Cook is considered a potential early-round selection if he declares for the NFL draft. No Big Ten quarterback has been selected in the first round since Kerry Collins in 1995.
Cook could end the drought.
MSU junior defensive end Shilique Calhoun also faces a decision. Calhoun, ranked on Mel Kiper's 25-player Big Board, said this week that he had not reached a decision.
"My primary focus is this season," Calhoun told MLive.com, "and this season isn't over yet. I'm just trying to do great things to help my team win."
These decisions figure to factor heavily in the bid of the Spartans' senior class of 2015 to match the accomplishments of the five that came before it.
As Gordon has nearly pulled even with leader Marcus Mariota in the Heisman Watch and Barrett continues to surface in conversation for out the award, what could it mean for the Big Ten to send two finalists to New York for the ceremony?
It wouldn't exactly change the suffering national perception of the league, but it couldn't hurt, what with the Pac-12, Big 12 and ACC unlikely to produce more than one finalist apiece.
Only the SEC, with Dak Prescott and Amari Cooper, can match the Big Ten with two potential finalists.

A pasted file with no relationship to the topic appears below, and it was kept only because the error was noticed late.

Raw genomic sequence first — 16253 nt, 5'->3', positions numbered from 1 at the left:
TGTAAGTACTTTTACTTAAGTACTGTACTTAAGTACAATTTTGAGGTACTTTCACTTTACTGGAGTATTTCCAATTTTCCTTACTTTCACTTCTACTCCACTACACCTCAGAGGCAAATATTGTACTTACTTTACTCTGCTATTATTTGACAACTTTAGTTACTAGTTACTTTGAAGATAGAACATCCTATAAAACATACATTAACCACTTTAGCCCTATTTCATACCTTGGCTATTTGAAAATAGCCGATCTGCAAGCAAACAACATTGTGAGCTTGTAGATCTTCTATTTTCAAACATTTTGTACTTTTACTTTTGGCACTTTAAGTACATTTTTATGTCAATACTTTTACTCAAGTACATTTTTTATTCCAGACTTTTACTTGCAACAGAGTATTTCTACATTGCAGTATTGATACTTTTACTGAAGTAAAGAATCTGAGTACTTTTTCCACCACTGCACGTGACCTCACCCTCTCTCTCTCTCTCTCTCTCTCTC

Just as important, when Gordon and Barrett play during this stretch run of the season, it's a must-see TV event.
Wisconsin and Gordon, after his 408-yard explosion against Nebraska, visit Iowa (3:30 p.m. ET, ABC) on Saturday. And the Hawkeyes are taking notice.
Barrett stays home to face Indiana. That could get out of hand.
Around the rest of the league:
- Rutgers is preparing for the late-November elements at Spartan Stadium.
- Brady Hoke says he's seen a lot of growth in his team this year at Michigan.
- Maryland receiver Stefon Diggs will not play before the Terps' bowl game.
- This Penn State defense is earning its place in school history.
- Nebraska needs a strong performance from its secondary in run support against Minnesota.
- Minnesota quarterback Mitch Leidner looks to bounce back after a rough game against Ohio State.
- Immaturity has plagued Northwestern, says Pat Fitzgerald.
- Place-kicker Paul Griggs is a bright spot for Purdue.
- Purdue defender Earnest Thomas III has grown into a leader.